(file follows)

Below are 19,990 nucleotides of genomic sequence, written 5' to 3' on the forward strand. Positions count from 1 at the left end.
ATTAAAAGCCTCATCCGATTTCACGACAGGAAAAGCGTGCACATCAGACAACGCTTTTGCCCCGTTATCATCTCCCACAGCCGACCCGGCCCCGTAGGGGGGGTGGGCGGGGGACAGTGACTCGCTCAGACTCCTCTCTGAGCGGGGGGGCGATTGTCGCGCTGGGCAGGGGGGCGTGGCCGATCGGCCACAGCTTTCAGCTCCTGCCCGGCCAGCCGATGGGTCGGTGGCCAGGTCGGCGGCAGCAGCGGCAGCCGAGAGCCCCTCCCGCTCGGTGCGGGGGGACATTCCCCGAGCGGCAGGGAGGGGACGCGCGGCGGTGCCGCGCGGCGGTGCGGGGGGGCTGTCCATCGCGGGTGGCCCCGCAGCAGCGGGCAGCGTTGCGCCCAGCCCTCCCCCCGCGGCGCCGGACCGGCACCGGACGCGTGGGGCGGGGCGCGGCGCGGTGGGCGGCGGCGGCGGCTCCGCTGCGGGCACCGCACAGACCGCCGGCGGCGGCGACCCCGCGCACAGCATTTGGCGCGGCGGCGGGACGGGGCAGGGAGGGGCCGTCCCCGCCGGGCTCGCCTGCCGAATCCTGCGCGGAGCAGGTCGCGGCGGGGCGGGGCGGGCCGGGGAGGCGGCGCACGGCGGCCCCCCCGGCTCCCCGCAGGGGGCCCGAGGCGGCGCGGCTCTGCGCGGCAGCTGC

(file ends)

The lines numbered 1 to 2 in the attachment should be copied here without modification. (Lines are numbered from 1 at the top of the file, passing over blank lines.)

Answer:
Below are 19,990 nucleotides of genomic sequence, written 5' to 3' on the forward strand. Positions count from 1 at the left end.
ATTAAAAGCCTCATCCGATTTCACGACAGGAAAAGCGTGCACATCAGACAACGCTTTTGCCCCGTTATCATCTCCCACAGCCGACCCGGCCCCGTAGGGGGGGTGGGCGGGGGACAGTGACTCGCTCAGACTCCTCTCTGAGCGGGGGGGCGATTGTCGCGCTGGGCAGGGGGGCGTGGCCGATCGGCCACAGCTTTCAGCTCCTGCCCGGCCAGCCGATGGGTCGGTGGCCAGGTCGGCGGCAGCAGCGGCAGCCGAGAGCCCCTCCCGCTCGGTGCGGGGGGACATTCCCCGAGCGGCAGGGAGGGGACGCGCGGCGGTGCCGCGCGGCGGTGCGGGGGGGCTGTCCATCGCGGGTGGCCCCGCAGCAGCGGGCAGCGTTGCGCCCAGCCCTCCCCCCGCGGCGCCGGACCGGCACCGGACGCGTGGGGCGGGGCGCGGCGCGGTGGGCGGCGGCGGCGGCTCCGCTGCGGGCACCGCACAGACCGCCGGCGGCGGCGACCCCGCGCACAGCATTTGGCGCGGCGGCGGGACGGGGCAGGGAGGGGCCGTCCCCGCCGGGCTCGCCTGCCGAATCCTGCGCGGAGCAGGTCGCGGCGGGGCGGGGCGGGCCGGGGAGGCGGCGCACGGCGGCCCCCCCGGCTCCCCGCAGGGGGCCCGAGGCGGCGCGGCTCTGCGCGGCAGCTGC